Sew the skirt and the waistband right sides together- find the center point of it and match it to the center of the front of the skirt and pin it in place.   Then sew slightly outside of the basting stitch.  Leave the ends of the waistband open so you can feed the elastic through.

Then sew the ends of the elastic together and try it on before sewing closed the hole in the waistband.  Then you too can have a silly dinosaur tier skirt!

Dinosaur Tier Skirt

*I am a bit bossy in this post/always…

Previous Make- Stegosaurus Printed T-Shirt

Stegosaurus Tshirt

I suppose if I’d have wanted to be super fancy I would have made the t-shirt from scratch too but I just bought a pre-made one to experiment with and went to town with some dino printing.  I bought some thin foam sheets that cost about 50p each from Hobbycraft (I loves me some hobbycraft!) and drew a stegosaurus onto it.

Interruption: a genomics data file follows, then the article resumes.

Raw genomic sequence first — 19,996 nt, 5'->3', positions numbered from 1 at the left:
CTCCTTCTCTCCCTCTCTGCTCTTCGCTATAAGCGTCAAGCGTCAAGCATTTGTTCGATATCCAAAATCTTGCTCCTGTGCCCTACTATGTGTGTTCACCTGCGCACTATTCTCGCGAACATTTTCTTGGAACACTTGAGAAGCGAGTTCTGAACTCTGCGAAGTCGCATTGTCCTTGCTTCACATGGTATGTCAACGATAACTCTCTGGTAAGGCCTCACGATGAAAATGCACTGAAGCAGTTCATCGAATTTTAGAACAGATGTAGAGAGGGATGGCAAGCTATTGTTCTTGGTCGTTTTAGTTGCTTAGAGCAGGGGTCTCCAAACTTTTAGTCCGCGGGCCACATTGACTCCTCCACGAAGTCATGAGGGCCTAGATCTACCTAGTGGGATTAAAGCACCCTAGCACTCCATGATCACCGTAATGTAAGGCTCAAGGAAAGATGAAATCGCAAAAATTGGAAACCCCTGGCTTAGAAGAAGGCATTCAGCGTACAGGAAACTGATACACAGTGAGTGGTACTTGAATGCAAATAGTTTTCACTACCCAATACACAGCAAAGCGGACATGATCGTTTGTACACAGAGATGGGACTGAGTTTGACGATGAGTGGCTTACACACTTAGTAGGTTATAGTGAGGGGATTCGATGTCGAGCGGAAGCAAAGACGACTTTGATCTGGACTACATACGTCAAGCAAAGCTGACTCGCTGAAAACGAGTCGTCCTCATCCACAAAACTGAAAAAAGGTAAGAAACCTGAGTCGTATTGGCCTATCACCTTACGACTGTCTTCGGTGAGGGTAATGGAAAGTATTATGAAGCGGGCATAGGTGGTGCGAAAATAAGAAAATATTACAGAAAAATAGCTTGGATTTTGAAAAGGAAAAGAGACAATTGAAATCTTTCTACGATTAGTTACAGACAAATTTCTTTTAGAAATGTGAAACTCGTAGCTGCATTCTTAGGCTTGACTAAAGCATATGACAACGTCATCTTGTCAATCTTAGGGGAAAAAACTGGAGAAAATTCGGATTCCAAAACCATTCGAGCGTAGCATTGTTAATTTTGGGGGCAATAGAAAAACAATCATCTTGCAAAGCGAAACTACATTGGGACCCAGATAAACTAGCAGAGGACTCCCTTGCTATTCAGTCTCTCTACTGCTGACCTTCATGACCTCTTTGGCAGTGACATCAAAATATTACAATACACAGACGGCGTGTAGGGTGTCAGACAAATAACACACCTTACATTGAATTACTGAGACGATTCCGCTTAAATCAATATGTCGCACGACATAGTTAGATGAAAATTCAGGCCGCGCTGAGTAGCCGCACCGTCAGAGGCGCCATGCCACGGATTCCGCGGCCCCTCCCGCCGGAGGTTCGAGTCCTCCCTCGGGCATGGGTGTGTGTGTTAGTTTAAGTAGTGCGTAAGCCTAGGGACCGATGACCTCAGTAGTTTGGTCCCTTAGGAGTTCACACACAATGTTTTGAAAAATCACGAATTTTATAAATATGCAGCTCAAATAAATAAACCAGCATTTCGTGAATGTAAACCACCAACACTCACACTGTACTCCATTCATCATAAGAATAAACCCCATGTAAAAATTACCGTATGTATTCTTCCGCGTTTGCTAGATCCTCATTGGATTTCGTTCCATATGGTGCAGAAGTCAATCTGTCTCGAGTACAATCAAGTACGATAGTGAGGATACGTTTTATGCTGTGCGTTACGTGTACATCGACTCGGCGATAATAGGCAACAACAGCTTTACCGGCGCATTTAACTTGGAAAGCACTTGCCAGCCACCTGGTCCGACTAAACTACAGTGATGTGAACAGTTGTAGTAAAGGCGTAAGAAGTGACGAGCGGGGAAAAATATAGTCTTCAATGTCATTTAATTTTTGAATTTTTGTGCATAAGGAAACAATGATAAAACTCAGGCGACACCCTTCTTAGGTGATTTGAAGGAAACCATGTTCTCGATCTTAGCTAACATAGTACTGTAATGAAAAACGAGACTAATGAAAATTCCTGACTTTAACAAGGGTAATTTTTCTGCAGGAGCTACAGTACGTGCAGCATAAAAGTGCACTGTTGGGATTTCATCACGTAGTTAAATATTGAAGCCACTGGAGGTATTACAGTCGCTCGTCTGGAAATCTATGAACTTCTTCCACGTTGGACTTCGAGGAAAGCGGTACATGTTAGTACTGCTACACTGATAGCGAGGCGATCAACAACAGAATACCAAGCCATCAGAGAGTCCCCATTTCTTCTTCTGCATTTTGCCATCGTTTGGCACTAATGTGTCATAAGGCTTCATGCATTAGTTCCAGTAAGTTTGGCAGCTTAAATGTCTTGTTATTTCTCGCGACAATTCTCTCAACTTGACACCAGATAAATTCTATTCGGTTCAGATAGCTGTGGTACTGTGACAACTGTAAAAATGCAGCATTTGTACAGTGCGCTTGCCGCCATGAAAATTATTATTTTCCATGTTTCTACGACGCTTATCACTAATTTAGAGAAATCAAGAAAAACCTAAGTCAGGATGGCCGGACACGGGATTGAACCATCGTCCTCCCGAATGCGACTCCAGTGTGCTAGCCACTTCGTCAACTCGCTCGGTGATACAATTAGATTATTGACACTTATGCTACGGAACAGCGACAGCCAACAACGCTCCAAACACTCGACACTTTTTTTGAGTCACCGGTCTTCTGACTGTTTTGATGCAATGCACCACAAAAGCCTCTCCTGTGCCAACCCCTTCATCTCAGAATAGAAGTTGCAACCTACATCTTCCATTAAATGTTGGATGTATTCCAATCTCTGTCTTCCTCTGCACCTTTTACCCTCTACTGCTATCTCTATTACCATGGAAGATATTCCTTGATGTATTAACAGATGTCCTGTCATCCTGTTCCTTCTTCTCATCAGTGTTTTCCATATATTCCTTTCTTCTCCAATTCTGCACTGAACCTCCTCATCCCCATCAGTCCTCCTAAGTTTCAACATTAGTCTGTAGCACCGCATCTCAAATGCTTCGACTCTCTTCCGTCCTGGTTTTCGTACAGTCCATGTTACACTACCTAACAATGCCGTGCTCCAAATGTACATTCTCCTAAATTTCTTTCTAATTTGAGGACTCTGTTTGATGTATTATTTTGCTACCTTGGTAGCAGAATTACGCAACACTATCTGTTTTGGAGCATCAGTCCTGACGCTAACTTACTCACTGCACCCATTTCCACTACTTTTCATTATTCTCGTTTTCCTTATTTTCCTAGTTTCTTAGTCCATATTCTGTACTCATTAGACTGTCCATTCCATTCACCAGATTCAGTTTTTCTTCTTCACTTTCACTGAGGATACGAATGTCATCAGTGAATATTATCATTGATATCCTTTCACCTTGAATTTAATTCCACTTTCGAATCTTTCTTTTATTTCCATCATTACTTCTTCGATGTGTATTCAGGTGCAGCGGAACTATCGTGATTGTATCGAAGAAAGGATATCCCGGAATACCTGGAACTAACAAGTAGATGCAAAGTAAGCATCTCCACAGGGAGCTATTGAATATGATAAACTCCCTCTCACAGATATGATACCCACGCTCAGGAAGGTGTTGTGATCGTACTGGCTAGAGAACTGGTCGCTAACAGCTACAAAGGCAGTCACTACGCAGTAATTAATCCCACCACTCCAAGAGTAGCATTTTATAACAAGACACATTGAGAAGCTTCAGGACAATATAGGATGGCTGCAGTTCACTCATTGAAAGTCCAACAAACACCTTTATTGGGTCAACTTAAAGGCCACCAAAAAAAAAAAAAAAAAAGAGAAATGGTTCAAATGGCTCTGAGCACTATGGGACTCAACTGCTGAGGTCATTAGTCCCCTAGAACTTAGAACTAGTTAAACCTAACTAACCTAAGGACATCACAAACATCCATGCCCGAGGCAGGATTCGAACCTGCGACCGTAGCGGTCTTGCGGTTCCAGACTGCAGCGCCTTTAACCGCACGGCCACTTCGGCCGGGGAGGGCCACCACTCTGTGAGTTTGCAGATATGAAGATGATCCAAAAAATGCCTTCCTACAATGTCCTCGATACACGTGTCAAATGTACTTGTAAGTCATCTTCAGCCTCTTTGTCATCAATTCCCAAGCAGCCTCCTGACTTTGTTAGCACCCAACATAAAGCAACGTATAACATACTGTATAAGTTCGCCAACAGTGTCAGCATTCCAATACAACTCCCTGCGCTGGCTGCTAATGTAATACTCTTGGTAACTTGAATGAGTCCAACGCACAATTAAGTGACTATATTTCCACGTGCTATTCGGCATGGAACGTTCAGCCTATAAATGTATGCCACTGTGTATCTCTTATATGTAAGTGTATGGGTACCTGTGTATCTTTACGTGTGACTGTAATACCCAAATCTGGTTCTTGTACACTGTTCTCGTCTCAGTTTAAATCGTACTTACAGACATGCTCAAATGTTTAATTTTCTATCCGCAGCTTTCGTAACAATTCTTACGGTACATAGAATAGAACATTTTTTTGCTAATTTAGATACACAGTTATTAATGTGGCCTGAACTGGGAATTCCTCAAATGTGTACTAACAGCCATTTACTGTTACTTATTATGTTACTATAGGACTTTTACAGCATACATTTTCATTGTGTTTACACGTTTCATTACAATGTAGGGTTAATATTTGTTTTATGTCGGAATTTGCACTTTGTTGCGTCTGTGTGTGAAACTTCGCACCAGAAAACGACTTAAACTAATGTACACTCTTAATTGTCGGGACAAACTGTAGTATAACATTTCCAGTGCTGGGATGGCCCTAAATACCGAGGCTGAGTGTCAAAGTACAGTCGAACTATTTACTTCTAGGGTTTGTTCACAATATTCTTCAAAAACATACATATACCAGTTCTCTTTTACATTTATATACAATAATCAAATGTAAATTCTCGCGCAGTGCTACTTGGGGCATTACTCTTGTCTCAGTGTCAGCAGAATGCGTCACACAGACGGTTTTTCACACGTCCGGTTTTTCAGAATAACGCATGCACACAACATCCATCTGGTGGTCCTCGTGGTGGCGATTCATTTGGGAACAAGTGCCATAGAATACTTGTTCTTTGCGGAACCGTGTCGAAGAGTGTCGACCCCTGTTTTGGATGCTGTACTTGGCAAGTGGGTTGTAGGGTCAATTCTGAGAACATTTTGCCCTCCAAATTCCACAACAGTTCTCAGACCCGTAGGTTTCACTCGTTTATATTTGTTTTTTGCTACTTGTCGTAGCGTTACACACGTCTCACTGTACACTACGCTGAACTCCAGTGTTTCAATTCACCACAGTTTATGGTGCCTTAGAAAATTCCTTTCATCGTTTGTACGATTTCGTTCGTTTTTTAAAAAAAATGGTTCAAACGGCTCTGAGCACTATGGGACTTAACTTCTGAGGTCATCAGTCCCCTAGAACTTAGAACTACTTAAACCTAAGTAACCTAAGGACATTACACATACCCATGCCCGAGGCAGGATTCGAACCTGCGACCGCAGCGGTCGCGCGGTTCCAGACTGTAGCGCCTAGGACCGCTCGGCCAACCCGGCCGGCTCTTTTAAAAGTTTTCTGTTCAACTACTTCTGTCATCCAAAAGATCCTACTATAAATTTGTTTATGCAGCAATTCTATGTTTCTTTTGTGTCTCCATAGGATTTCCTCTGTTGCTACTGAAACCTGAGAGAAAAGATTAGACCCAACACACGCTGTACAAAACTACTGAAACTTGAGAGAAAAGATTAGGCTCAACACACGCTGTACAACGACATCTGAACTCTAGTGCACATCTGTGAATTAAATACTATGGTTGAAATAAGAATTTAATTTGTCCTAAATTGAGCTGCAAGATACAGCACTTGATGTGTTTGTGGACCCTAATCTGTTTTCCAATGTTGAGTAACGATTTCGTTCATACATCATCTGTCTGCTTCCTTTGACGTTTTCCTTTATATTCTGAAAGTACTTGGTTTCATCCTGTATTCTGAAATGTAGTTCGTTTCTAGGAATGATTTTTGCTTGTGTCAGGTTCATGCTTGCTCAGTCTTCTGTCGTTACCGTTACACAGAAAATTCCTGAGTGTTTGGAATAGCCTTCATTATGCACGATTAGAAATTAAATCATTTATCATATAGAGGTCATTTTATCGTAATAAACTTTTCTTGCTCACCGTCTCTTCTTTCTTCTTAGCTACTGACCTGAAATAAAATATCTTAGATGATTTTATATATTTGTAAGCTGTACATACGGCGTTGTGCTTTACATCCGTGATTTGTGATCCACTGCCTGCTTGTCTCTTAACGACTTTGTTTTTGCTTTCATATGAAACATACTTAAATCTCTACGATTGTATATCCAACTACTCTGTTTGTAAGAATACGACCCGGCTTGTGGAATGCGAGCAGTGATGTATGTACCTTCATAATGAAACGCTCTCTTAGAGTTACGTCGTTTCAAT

I should point out I like dinosaurs, and was really indulging in dino love at this time of my life (I have dino stickers, posters, hair grips, fabric, cards, temporary tattoos, ornaments).  But thinking practically the image for printing had to have a simple and recognisable outline as any detail would be lost.  So a stegosaurus was the obvious choice.

I bought some Dylon fabric paint and painted it on to the foam stegs then printed them on to the t-shirt, but the foam didn’t transfer very well and I had to paint over them with a paintbrush and I ended up using a whole little pot of paint and I only painted them on one side of the t-shirt.